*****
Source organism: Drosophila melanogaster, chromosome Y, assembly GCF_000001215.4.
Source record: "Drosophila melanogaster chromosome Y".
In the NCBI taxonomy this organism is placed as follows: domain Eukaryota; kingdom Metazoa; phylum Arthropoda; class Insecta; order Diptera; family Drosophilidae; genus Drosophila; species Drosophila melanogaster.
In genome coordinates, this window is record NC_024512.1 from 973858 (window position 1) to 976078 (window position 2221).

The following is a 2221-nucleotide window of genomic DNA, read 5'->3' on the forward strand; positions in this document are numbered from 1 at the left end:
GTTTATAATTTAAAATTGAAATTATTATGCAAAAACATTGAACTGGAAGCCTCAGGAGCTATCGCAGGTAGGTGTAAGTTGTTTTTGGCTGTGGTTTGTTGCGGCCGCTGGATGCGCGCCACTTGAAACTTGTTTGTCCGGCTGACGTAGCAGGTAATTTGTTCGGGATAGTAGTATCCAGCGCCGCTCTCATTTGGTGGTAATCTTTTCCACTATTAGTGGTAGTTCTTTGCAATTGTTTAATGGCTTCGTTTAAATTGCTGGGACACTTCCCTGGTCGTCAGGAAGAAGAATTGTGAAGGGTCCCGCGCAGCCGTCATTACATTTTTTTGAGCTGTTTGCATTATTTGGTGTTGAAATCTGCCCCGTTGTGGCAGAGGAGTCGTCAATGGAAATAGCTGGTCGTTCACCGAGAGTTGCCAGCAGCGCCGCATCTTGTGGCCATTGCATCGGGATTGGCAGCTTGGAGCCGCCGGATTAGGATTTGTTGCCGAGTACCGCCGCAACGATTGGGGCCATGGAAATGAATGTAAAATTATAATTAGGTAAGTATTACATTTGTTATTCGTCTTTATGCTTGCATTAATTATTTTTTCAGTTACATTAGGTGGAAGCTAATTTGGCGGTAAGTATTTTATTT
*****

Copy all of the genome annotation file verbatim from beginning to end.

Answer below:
Source organism: Drosophila melanogaster, chromosome Y, assembly GCF_000001215.4.
Source record: "Drosophila melanogaster chromosome Y".
In the NCBI taxonomy this organism is placed as follows: domain Eukaryota; kingdom Metazoa; phylum Arthropoda; class Insecta; order Diptera; family Drosophilidae; genus Drosophila; species Drosophila melanogaster.
In genome coordinates, this window is record NC_024512.1 from 973858 (window position 1) to 976078 (window position 2221).

The following is a 2221-nucleotide window of genomic DNA, read 5'->3' on the forward strand; positions in this document are numbered from 1 at the left end:
GTTTATAATTTAAAATTGAAATTATTATGCAAAAACATTGAACTGGAAGCCTCAGGAGCTATCGCAGGTAGGTGTAAGTTGTTTTTGGCTGTGGTTTGTTGCGGCCGCTGGATGCGCGCCACTTGAAACTTGTTTGTCCGGCTGACGTAGCAGGTAATTTGTTCGGGATAGTAGTATCCAGCGCCGCTCTCATTTGGTGGTAATCTTTTCCACTATTAGTGGTAGTTCTTTGCAATTGTTTAATGGCTTCGTTTAAATTGCTGGGACACTTCCCTGGTCGTCAGGAAGAAGAATTGTGAAGGGTCCCGCGCAGCCGTCATTACATTTTTTTGAGCTGTTTGCATTATTTGGTGTTGAAATCTGCCCCGTTGTGGCAGAGGAGTCGTCAATGGAAATAGCTGGTCGTTCACCGAGAGTTGCCAGCAGCGCCGCATCTTGTGGCCATTGCATCGGGATTGGCAGCTTGGAGCCGCCGGATTAGGATTTGTTGCCGAGTACCGCCGCAACGATTGGGGCCATGGAAATGAATGTAAAATTATAATTAGGTAAGTATTACATTTGTTATTCGTCTTTATGCTTGCATTAATTATTTTTTCAGTTACATTAGGTGGAAGCTAATTTGGCGGTAAGTATTTTATTT